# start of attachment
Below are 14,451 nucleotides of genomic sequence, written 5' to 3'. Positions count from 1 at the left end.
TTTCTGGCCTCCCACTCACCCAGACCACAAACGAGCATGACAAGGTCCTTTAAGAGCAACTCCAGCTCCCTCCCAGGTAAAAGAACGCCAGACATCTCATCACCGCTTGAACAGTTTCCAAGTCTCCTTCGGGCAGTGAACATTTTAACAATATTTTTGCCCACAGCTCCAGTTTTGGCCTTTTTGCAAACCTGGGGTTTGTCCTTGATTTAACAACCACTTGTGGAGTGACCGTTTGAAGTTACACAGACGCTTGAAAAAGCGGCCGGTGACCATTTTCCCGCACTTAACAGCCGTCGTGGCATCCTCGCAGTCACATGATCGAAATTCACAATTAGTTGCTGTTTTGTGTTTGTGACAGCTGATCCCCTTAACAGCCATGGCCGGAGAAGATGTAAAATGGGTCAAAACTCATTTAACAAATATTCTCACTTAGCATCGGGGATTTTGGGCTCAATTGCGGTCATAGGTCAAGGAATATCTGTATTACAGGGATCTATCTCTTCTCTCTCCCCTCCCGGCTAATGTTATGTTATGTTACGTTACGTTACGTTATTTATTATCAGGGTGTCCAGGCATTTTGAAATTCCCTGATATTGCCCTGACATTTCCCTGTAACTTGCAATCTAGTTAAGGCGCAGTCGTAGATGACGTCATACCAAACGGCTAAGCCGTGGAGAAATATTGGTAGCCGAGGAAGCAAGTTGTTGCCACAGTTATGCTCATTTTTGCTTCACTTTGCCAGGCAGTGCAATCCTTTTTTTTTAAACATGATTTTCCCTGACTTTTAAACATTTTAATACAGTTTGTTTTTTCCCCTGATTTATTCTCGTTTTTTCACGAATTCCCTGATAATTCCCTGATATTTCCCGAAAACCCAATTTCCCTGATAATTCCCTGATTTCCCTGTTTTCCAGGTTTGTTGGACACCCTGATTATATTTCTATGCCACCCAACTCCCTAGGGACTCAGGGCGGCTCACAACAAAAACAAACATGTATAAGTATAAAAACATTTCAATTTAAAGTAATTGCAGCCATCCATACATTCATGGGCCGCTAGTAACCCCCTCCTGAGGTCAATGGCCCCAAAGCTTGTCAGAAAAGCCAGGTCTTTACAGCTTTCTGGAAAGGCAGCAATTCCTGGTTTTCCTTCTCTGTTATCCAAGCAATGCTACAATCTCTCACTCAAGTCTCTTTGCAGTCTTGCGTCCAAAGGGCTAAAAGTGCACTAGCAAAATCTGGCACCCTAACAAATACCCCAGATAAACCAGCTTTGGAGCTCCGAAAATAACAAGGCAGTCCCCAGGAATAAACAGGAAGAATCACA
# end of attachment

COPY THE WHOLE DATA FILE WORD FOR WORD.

Below are 14,451 nucleotides of genomic sequence, written 5' to 3'. Positions count from 1 at the left end.
TTTCTGGCCTCCCACTCACCCAGACCACAAACGAGCATGACAAGGTCCTTTAAGAGCAACTCCAGCTCCCTCCCAGGTAAAAGAACGCCAGACATCTCATCACCGCTTGAACAGTTTCCAAGTCTCCTTCGGGCAGTGAACATTTTAACAATATTTTTGCCCACAGCTCCAGTTTTGGCCTTTTTGCAAACCTGGGGTTTGTCCTTGATTTAACAACCACTTGTGGAGTGACCGTTTGAAGTTACACAGACGCTTGAAAAAGCGGCCGGTGACCATTTTCCCGCACTTAACAGCCGTCGTGGCATCCTCGCAGTCACATGATCGAAATTCACAATTAGTTGCTGTTTTGTGTTTGTGACAGCTGATCCCCTTAACAGCCATGGCCGGAGAAGATGTAAAATGGGTCAAAACTCATTTAACAAATATTCTCACTTAGCATCGGGGATTTTGGGCTCAATTGCGGTCATAGGTCAAGGAATATCTGTATTACAGGGATCTATCTCTTCTCTCTCCCCTCCCGGCTAATGTTATGTTATGTTACGTTACGTTACGTTATTTATTATCAGGGTGTCCAGGCATTTTGAAATTCCCTGATATTGCCCTGACATTTCCCTGTAACTTGCAATCTAGTTAAGGCGCAGTCGTAGATGACGTCATACCAAACGGCTAAGCCGTGGAGAAATATTGGTAGCCGAGGAAGCAAGTTGTTGCCACAGTTATGCTCATTTTTGCTTCACTTTGCCAGGCAGTGCAATCCTTTTTTTTTAAACATGATTTTCCCTGACTTTTAAACATTTTAATACAGTTTGTTTTTTCCCCTGATTTATTCTCGTTTTTTCACGAATTCCCTGATAATTCCCTGATATTTCCCGAAAACCCAATTTCCCTGATAATTCCCTGATTTCCCTGTTTTCCAGGTTTGTTGGACACCCTGATTATATTTCTATGCCACCCAACTCCCTAGGGACTCAGGGCGGCTCACAACAAAAACAAACATGTATAAGTATAAAAACATTTCAATTTAAAGTAATTGCAGCCATCCATACATTCATGGGCCGCTAGTAACCCCCTCCTGAGGTCAATGGCCCCAAAGCTTGTCAGAAAAGCCAGGTCTTTACAGCTTTCTGGAAAGGCAGCAATTCCTGGTTTTCCTTCTCTGTTATCCAAGCAATGCTACAATCTCTCACTCAAGTCTCTTTGCAGTCTTGCGTCCAAAGGGCTAAAAGTGCACTAGCAAAATCTGGCACCCTAACAAATACCCCAGATAAACCAGCTTTGGAGCTCCGAAAATAACAAGGCAGTCCCCAGGAATAAACAGGAAGAATCACA